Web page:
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When Can Investors Expect a Bump From BlackBerry (TSX:BB)?

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It’s been an exciting year for BlackBerry Ltd. (TSX:BB)(NYSE:BB). The former mobile maker has finally come around to a new means of making cash based on its already existent expertise.

The company has moved away from making phones, and is now focusing on cyber security within the incredibly fast-growing market of the Internet of Things (IoT).

With all this excitement, however, investors have been expecting much more growth than they’ve been getting from this company. In the last year alone, the company has risen to a 52-week high of $15.50, but has fallen back down twice.

The stock currently trades at about $9.50 per share at writing, not far from its 52-week low of $8.85 per share.

The main reason for the low price is that of impatience. Investors have been promised a lot of movement, but they don’t seem to be willing to wait for it.

The acquisition of Cylance months ago was a huge move – the largest in the company’s history – but has yet to be fully integrated, despite CEO John Chen insisting the company is ahead of schedule.

On top of this news is the company’s strong future forecasts, where management believes BlackBerry is still on target to reach its full-year 2020 revenue growth of 23-27%.

But where investors should be looking is at the future of BlackBerry. The company has moved from hardware to software, and that means BlackBerry has created endless opportunities for itself.

From mobile phones to automated cars, BlackBerry can implement its software into nearly anything, as nearly everything will need to be kept secure as soon as it enters cyber space.

That’s what BlackBerry is (literally) banking on, already creating a name for itself with the next phase of IoT: the Enterprise of Things (EoT). This is where BlackBerry provides security for companies that use wireless and smart devices, which is pretty much every company.

BlackBerry thus introduced BlackBerry Secure, where the company will help businesses create secure connections within the IoT.

Cloud services, mobile phones, tablets, and things not even invented yet that might use a wireless connection are all included. BlackBerry is there to make sure those devices are secure in cyber space.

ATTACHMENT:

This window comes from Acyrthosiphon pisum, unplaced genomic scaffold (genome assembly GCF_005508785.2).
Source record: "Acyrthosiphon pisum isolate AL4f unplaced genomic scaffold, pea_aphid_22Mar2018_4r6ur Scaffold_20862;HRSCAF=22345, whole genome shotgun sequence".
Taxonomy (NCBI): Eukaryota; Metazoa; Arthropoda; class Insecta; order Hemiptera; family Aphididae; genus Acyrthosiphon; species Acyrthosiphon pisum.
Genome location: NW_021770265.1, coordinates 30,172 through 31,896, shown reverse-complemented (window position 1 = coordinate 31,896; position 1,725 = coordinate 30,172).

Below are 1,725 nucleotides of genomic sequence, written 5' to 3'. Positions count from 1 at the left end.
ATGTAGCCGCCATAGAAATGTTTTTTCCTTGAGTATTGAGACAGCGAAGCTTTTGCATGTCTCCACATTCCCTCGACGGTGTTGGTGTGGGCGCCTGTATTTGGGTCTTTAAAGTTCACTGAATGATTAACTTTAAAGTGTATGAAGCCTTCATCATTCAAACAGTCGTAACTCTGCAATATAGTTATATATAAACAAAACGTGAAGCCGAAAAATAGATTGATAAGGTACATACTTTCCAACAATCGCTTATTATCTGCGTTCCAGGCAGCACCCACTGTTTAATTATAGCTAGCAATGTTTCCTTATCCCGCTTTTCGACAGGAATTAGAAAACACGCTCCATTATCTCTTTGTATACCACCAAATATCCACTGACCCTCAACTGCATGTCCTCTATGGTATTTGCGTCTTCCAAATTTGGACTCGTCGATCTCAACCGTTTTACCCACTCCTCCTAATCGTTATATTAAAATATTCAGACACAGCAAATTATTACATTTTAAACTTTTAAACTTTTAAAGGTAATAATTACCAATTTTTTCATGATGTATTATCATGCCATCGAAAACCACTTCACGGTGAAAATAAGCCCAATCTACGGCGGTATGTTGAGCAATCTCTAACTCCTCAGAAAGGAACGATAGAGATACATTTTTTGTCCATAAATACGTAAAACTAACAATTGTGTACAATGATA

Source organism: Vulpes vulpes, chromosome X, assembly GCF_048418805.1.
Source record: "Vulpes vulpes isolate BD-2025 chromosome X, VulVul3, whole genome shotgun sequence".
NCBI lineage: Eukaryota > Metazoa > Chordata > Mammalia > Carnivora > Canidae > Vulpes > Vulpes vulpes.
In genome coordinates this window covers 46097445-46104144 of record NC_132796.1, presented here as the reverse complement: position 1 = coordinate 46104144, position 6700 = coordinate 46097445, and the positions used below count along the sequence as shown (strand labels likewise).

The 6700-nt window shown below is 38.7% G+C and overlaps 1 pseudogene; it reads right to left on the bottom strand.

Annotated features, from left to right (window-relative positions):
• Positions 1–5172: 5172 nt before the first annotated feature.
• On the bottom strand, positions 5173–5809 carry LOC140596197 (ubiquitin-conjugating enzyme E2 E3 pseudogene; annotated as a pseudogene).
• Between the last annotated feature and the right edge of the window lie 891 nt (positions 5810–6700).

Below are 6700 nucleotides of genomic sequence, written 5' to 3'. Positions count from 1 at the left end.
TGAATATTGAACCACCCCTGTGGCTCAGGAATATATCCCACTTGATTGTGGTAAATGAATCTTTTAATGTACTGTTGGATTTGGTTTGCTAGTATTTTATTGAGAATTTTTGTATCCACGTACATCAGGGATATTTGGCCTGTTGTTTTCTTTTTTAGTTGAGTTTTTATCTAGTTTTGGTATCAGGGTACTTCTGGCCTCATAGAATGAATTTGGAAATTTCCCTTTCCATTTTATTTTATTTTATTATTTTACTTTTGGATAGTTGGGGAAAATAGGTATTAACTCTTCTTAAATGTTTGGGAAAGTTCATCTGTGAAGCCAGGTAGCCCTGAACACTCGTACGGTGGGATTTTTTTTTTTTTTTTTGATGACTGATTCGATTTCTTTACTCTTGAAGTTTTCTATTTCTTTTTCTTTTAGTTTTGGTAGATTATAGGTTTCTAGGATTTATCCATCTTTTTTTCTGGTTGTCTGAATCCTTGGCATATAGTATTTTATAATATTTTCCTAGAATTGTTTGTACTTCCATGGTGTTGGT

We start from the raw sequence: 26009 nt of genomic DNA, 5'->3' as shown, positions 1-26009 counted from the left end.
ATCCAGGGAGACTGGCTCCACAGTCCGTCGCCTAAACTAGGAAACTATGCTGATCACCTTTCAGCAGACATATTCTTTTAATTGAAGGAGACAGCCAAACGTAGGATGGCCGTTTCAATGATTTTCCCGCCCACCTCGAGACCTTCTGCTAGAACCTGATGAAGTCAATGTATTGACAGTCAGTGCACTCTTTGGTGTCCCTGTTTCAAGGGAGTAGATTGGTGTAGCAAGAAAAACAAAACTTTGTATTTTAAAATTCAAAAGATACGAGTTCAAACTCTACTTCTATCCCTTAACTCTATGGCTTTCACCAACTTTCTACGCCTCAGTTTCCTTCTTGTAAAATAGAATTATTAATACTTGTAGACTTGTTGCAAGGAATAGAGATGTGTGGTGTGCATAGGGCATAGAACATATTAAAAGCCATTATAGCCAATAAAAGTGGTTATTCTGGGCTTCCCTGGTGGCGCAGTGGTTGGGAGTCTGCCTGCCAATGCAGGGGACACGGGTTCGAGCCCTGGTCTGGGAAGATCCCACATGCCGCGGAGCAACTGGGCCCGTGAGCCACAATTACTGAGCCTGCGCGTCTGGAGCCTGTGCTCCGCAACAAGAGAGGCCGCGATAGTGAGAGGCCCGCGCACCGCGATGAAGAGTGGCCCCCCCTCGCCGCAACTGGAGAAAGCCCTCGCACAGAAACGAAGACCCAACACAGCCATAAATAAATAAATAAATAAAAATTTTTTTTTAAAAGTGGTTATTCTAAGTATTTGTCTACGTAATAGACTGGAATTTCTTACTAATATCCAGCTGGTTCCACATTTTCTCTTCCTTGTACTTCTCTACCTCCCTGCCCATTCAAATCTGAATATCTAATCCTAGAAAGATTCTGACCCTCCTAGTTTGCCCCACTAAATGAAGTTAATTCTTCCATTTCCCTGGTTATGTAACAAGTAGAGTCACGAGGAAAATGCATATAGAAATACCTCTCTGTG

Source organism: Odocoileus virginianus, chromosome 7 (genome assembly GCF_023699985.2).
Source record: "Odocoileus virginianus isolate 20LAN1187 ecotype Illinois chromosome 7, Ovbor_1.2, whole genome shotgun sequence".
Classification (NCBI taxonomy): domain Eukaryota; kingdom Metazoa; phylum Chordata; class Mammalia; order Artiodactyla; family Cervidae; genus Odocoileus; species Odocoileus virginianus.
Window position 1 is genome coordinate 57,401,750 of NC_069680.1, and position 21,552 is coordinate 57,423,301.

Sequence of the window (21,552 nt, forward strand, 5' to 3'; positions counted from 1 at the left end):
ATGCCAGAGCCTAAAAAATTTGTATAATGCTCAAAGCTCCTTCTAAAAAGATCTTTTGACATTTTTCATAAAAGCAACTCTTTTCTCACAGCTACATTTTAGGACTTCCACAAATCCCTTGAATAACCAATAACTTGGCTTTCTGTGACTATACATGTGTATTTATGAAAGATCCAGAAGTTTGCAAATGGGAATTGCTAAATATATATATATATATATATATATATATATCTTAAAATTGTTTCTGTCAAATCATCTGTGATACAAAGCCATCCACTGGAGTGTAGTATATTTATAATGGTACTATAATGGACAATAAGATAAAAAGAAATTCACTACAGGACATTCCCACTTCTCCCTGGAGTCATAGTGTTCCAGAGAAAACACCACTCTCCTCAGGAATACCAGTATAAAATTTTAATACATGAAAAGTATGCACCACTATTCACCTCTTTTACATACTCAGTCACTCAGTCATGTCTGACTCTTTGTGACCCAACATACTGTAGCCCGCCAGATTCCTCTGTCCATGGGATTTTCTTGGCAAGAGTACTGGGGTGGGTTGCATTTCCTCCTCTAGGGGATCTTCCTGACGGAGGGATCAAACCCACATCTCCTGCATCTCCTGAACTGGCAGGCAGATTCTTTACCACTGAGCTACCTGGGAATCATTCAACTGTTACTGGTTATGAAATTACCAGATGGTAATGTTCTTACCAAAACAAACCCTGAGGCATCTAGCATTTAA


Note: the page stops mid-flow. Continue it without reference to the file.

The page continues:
With news of data breaches happening almost every month, BlackBerry is in a prime position to grow once large companies catch on – and fast. And it’s already growing at an incredible rate. During its most recent quarter, revenue was up 23%. Yet again: shares remain incredibly low.

So when can investors expect a bump from BlackBerry?

It looks like strong quarterly reports won’t be enough to convince investors to buy, unfortunately. The acquisition of Cylance was a strong start, but BlackBerry needs more brand names signing on to really grab the interest of potential buyers.

However, that’s not to say that strong reports won’t help too. In fact, if BlackBerry manages to surpass expectations, and this could definitely see at least a slight bump in share price.

What it comes down to is that investors are scared after such a drop a decade ago. It’s hard to come back from that. However, investors should see today’s BlackBerry as an entirely new company, which leaves endless opportunities for a company that has already proven it has the experience to create a secure service for its clients.

As soon as large companies start signing on with BlackBerry, shares should sky rocket to at least fair value, a potential upside of 55% as of writing.

But shares could even double in the next 12 months, climbing up even further for those investors with even the slightest bit of patience.

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This article represents the opinion of the writer, who may disagree with the “official” recommendation position of a Motley Fool premium service or advisor. We’re Motley! Questioning an investing thesis — even one of our own — helps us all think critically about investing and make decisions that help us become smarter, happier, and richer, so we sometimes publish articles that may not be in line with recommendations, rankings or other content.

Fool contributor Amy Legate-Wolfe has no position in any of the stocks mentioned. The Motley Fool owns shares of BlackBerry and BlackBerry. BlackBerry is a recommendation of Stock Advisor Canada.

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